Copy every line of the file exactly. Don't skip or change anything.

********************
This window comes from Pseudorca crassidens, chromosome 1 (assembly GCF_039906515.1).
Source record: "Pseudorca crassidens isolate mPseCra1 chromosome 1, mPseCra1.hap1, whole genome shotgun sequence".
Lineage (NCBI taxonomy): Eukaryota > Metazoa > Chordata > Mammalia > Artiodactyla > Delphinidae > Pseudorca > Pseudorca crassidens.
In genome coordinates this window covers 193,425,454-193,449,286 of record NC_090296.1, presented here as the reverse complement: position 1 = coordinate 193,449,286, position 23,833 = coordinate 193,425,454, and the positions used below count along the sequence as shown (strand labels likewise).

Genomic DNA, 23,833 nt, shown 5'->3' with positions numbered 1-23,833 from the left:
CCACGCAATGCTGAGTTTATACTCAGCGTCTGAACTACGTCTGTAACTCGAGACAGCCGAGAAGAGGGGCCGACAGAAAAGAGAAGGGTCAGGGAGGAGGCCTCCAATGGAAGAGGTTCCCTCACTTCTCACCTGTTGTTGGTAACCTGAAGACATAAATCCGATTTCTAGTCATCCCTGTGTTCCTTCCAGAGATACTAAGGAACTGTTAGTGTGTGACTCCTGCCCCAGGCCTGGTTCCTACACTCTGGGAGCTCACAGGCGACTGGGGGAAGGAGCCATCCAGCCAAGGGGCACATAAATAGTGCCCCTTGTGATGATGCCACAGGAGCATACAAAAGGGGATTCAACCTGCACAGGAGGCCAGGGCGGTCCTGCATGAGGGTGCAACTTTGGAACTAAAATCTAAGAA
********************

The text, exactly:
This window comes from Pseudorca crassidens, chromosome 1 (assembly GCF_039906515.1).
Source record: "Pseudorca crassidens isolate mPseCra1 chromosome 1, mPseCra1.hap1, whole genome shotgun sequence".
Lineage (NCBI taxonomy): Eukaryota > Metazoa > Chordata > Mammalia > Artiodactyla > Delphinidae > Pseudorca > Pseudorca crassidens.
In genome coordinates this window covers 193,425,454-193,449,286 of record NC_090296.1, presented here as the reverse complement: position 1 = coordinate 193,449,286, position 23,833 = coordinate 193,425,454, and the positions used below count along the sequence as shown (strand labels likewise).

Genomic DNA, 23,833 nt, shown 5'->3' with positions numbered 1-23,833 from the left:
CCACGCAATGCTGAGTTTATACTCAGCGTCTGAACTACGTCTGTAACTCGAGACAGCCGAGAAGAGGGGCCGACAGAAAAGAGAAGGGTCAGGGAGGAGGCCTCCAATGGAAGAGGTTCCCTCACTTCTCACCTGTTGTTGGTAACCTGAAGACATAAATCCGATTTCTAGTCATCCCTGTGTTCCTTCCAGAGATACTAAGGAACTGTTAGTGTGTGACTCCTGCCCCAGGCCTGGTTCCTACACTCTGGGAGCTCACAGGCGACTGGGGGAAGGAGCCATCCAGCCAAGGGGCACATAAATAGTGCCCCTTGTGATGATGCCACAGGAGCATACAAAAGGGGATTCAACCTGCACAGGAGGCCAGGGCGGTCCTGCATGAGGGTGCAACTTTGGAACTAAAATCTAAGAA